Nearly thirty years ago, a talented singer/songwriter named Bob Bennett wrote a wonderful tribute to his dad, who understood the importance of showing up.  I’ll leave you with the lyrics to “A Song About Baseball,” which could have been called “A Song About Thoughtful, Intentional Parenting.”   You can hear it at this link:  http://drivebymedia.wordpress.com/2008/04/01/bob-bennett-a-song-about-baseball/.  Grab a cup of coffee (or perhaps a hot dog), and give it a listen.

“A Song About Baseball” by Bob Bennett

Saturdays on the baseball field, and me afraid of the ball;
Just another kid on Camera Day — the Angels still played in L.A. –
I was smiling in living black and white.

Baseball caps and bubblegum – “I think there’s a hole in my glove.”
Three-and-two, life and death; swinging with eyes closed, holding my breath;
I was dying on my way to the bench.

But none of it mattered after the game,
When my father would find me and call out my name –
A soft drink, a snow cone, a candy bar,
A limousine ride in the family car.
He loved me, no matter how I played.
He loved me, no matter how I played.

But none of it mattered after the game,
When my father would find me and call out my name.
Dreaming of glory the next time out,
My father showed me what love is about.
He loved me, no matter how I played.
He loved me, no matter how I played.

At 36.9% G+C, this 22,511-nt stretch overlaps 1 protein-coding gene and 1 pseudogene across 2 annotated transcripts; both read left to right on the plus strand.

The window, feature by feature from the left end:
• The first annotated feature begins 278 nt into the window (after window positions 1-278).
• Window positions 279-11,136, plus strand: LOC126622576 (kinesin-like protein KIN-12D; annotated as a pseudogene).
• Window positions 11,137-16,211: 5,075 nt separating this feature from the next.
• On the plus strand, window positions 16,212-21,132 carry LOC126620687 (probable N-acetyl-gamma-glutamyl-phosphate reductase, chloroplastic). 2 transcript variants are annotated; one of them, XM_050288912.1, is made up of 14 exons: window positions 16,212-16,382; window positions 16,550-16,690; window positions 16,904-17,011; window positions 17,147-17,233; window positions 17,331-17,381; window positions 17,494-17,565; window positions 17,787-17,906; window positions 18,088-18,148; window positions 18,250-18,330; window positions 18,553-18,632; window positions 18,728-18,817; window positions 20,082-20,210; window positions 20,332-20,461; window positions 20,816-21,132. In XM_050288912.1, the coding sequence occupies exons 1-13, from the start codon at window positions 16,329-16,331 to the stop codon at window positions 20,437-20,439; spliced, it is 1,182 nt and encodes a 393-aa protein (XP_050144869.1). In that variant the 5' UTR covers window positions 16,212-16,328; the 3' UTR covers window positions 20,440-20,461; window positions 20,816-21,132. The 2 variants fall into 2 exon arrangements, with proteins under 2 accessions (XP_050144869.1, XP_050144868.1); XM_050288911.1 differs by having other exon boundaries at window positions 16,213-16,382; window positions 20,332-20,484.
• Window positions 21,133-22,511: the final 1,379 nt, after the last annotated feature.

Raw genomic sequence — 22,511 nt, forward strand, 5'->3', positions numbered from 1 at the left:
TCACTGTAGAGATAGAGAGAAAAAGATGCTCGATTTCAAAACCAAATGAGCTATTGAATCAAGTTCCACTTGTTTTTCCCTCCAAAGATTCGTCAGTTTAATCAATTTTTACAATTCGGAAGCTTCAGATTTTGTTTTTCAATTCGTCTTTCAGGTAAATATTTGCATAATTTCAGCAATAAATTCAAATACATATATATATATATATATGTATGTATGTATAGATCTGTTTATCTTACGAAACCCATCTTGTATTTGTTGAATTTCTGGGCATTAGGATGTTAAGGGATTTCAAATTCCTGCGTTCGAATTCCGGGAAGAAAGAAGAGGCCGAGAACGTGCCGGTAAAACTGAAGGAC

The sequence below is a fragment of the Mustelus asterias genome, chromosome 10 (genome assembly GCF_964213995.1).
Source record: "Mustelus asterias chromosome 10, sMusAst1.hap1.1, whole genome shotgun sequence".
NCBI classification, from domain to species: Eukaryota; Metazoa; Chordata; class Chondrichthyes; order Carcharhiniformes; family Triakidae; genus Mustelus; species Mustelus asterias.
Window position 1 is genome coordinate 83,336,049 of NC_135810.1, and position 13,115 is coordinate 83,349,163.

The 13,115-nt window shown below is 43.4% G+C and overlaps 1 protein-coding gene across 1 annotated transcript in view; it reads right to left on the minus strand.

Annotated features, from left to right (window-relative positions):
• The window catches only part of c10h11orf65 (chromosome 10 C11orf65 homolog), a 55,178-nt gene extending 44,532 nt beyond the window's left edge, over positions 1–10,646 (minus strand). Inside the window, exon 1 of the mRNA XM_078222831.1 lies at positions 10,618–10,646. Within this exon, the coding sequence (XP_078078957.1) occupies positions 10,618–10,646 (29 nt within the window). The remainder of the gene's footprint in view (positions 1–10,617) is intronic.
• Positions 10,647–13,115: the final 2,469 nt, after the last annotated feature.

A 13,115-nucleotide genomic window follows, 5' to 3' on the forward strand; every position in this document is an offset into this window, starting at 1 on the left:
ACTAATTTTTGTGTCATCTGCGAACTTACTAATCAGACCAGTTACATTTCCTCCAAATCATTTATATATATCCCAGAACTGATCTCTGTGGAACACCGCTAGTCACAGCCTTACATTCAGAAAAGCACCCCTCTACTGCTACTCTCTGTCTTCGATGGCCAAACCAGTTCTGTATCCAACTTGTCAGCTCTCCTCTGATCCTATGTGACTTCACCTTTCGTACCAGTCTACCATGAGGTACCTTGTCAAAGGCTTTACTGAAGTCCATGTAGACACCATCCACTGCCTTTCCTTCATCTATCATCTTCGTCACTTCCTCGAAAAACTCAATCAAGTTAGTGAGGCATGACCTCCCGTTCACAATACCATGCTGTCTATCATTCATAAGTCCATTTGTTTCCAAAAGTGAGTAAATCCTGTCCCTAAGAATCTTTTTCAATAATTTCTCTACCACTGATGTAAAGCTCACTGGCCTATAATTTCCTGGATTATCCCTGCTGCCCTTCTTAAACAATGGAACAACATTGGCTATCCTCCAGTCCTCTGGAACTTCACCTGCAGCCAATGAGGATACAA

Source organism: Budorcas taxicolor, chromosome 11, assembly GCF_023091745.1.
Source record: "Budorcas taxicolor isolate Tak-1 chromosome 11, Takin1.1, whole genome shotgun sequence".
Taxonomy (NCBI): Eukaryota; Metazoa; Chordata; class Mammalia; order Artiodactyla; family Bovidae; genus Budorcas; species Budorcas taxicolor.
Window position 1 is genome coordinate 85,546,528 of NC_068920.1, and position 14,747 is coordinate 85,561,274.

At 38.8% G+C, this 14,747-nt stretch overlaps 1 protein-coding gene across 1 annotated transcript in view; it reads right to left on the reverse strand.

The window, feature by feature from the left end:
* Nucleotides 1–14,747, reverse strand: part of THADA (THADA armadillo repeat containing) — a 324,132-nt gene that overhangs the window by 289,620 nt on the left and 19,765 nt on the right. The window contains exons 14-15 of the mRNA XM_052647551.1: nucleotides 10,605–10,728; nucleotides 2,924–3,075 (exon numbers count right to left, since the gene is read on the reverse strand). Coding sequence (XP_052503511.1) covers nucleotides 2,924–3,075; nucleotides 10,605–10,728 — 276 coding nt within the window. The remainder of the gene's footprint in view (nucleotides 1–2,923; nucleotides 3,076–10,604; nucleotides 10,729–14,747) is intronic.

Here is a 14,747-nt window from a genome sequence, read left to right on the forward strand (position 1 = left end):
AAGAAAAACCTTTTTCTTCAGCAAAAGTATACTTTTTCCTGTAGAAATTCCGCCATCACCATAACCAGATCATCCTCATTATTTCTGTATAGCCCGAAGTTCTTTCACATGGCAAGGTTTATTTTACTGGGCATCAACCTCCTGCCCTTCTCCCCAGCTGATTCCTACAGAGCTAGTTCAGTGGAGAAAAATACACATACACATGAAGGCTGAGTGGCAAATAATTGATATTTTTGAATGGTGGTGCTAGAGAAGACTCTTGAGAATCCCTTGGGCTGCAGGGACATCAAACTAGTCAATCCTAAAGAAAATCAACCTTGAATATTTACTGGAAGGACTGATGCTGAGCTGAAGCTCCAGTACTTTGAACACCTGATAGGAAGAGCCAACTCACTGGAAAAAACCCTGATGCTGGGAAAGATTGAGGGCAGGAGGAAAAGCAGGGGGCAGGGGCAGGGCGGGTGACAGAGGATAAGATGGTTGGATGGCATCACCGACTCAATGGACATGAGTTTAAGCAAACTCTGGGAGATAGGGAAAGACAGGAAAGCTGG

But none of it mattered after the game,
When my father would find me and call out my name.

©Paul and Teri Reisser, 2011.

Paul Reisser is a family physician who has been in private practice for more than three decades. He has served as the primary author of Focus on the Family’s Complete Guide to Baby and Child Care and Complete Guide to Family Health, Nutrition and Fitness. Together Paul and his wife Teri have recently written Your Spouse Isn’t the Person You Married.

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2 Comments

  1. Karin Carlson
    Posted March 25, 2011 at 4:55 pm | Permalink

    Once again, a brilliant piece of writing. A story my dad often told: When he was growing up in an affluent suburb of Chicago during the 30′s-40′s, his father, who was vice president of a large bank, rarely came to watch him play sports. Dad didn’t realize that his father wanted to come, but couldn’t get away from work, and took it as an indication of disinterest. One day, when my dad was playing high school football in the pouring rain, he looked up into the stands and saw his dad sitting there amongst the very sparse crowd. My grandfather had finally realized that his son was more important than work. My dad never failed to cry when he told this story. I can’t wait for my granddaughters to start “performing”…I will be front row center.

  2. Sandy Sanders
    Posted March 28, 2011 at 2:59 pm | Permalink

    You are both so gifted in so many ways. This piece of writing made me teary for the many of us who performed, but no one came. Now we’ve had chances to do things very differently. A child and now grandchildren who are our hearts. Bravo for this piece! I’m putting it on the bulentin board at the office.